"The news that the [country's] Supreme Court had called for the arrest of Prime Minister Raja Pervaiz Ashraf ran through Pakistan like an electric current Tuesday afternoon," The Christian Science Monitor writes from Islamabad.
As The Associated Press says, this is "the latest clash between the government and a judiciary that has repeatedly pressured the country's political leaders." And, the wire service adds:
"The ruling is sure to inflame the already antagonistic relationship between the court and the government, pushing the country toward yet another political crisis. It also could provide ammunition to Tahir-ul-Qadri, a firebrand Muslim cleric who was leading tens of thousands of people in a second day of rallies in Islamabad to press for the removal of the government, which he criticized as corrupt and indifferent to the common man."
The BBC writes that the court ordered the arrest of Ashraf and 15 others on corruption charges. Ashraf, the BBC adds, denies allegations that he accepted bribes "when approving power generation projects as minister for water and power in 2010." Appeals may delay any move to arrest him.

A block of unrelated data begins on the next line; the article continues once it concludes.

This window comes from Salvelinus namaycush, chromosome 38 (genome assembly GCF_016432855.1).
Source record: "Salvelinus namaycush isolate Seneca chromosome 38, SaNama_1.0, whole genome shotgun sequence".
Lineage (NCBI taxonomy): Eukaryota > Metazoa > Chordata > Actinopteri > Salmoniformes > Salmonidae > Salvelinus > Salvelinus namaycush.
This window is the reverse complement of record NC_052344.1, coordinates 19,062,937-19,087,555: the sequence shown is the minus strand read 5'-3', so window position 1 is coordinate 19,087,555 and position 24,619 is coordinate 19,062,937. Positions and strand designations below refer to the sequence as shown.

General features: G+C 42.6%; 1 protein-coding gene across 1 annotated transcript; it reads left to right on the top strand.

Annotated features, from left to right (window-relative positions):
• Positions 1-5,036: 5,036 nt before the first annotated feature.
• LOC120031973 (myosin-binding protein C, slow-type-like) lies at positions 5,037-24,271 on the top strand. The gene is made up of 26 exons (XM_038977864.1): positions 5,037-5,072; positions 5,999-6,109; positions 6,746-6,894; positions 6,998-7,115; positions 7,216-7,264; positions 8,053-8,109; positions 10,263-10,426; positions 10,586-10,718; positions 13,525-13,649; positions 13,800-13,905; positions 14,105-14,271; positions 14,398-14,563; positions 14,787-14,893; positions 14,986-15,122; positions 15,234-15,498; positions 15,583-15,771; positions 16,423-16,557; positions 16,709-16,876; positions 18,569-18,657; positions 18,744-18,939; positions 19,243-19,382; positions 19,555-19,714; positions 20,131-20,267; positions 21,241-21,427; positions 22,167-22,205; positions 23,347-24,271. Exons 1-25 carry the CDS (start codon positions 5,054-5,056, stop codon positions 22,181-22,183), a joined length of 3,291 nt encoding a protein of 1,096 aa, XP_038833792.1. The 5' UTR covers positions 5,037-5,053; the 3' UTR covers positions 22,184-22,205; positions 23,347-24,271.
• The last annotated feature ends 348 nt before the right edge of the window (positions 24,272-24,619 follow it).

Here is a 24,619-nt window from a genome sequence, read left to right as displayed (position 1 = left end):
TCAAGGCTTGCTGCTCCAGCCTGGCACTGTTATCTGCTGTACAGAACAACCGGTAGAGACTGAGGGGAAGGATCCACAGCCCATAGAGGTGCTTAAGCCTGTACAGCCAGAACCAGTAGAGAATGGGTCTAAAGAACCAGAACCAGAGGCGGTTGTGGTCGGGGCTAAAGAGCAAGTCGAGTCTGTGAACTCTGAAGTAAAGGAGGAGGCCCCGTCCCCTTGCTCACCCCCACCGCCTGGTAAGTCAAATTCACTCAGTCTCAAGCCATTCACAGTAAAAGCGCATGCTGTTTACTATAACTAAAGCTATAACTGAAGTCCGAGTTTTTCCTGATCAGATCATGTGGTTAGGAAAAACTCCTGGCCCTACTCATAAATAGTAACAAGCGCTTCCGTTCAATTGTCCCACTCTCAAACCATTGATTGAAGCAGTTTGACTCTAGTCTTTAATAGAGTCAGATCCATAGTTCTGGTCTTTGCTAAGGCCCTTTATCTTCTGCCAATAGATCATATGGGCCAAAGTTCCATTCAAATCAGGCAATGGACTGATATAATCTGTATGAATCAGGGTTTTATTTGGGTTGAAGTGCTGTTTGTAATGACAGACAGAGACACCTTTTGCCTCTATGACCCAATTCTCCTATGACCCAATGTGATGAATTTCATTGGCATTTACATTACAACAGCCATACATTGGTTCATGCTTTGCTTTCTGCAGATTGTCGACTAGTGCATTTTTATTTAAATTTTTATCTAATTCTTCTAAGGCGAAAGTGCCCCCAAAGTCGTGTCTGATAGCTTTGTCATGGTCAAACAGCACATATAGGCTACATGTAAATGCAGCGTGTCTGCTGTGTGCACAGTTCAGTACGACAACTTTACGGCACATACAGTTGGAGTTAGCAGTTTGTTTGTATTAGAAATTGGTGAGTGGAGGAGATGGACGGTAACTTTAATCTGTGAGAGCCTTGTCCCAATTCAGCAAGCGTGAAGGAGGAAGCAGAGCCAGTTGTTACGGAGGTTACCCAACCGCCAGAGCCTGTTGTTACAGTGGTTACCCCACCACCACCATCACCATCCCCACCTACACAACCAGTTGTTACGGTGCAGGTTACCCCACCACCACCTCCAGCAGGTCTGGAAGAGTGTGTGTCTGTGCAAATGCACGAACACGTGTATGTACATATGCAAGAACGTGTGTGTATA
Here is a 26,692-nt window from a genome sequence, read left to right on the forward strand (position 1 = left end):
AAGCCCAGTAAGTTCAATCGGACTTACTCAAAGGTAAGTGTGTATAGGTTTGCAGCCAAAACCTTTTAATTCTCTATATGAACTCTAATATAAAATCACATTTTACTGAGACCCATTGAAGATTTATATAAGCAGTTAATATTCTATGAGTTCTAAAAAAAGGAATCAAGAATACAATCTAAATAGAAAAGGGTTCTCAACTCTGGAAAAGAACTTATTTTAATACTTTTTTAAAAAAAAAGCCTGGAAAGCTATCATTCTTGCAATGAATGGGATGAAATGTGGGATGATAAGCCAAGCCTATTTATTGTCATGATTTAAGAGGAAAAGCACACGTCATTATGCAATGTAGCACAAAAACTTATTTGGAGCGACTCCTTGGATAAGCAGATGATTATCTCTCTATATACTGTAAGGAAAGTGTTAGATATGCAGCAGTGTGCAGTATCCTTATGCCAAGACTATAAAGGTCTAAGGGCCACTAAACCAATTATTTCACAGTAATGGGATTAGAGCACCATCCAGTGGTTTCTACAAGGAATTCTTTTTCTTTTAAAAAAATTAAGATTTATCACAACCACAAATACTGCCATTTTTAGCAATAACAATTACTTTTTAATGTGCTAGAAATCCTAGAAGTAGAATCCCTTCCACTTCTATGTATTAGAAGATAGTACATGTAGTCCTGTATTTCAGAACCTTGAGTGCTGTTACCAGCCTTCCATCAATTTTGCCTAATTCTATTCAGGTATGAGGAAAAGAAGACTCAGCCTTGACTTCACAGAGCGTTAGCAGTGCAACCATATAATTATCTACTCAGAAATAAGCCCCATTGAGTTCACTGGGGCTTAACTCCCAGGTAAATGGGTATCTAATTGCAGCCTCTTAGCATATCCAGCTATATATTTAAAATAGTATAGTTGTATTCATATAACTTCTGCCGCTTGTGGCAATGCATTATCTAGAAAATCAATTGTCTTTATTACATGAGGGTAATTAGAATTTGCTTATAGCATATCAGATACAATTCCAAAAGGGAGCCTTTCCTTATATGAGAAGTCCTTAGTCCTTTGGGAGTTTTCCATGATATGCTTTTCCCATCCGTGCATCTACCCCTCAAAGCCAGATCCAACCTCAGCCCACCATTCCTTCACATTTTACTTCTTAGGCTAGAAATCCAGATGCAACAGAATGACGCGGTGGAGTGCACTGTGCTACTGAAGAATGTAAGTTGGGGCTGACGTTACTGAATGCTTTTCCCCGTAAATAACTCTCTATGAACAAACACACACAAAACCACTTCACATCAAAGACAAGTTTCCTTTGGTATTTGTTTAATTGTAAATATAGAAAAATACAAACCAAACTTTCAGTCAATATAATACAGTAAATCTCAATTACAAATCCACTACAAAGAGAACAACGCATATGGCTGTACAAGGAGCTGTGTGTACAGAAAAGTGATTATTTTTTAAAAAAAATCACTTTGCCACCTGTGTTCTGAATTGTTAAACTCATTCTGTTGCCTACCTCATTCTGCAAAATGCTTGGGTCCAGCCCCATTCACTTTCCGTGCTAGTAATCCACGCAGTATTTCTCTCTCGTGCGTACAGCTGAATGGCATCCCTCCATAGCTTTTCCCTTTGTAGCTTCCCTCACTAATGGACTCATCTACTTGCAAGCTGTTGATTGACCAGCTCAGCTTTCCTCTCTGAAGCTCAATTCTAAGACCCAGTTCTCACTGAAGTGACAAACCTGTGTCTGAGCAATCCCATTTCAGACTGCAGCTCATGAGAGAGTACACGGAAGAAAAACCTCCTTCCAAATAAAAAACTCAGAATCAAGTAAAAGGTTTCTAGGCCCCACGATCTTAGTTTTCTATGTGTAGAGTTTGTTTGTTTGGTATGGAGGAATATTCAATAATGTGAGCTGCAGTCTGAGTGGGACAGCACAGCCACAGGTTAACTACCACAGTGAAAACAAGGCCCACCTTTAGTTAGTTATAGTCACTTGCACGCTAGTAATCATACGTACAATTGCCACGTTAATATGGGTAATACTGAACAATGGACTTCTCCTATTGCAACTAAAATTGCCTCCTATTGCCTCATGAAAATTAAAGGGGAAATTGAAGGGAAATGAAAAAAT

Ashraf has only been prime minister since mid-2012. He replaced Yousuf Reza Gilani, who was ousted from office by the court because he refused to pursue a corruption investigation into President Asif Ali Zardari.
All this happens as Pakistan prepared for elections in May. The Washington Post writes that "some observers said the [arrest] order, if implemented, could derail elections. ... They speculated that Pakistan's powerful military leadership could establish a caretaker government and then call for a delay in choosing which political party would lead Pakistan for the next five years."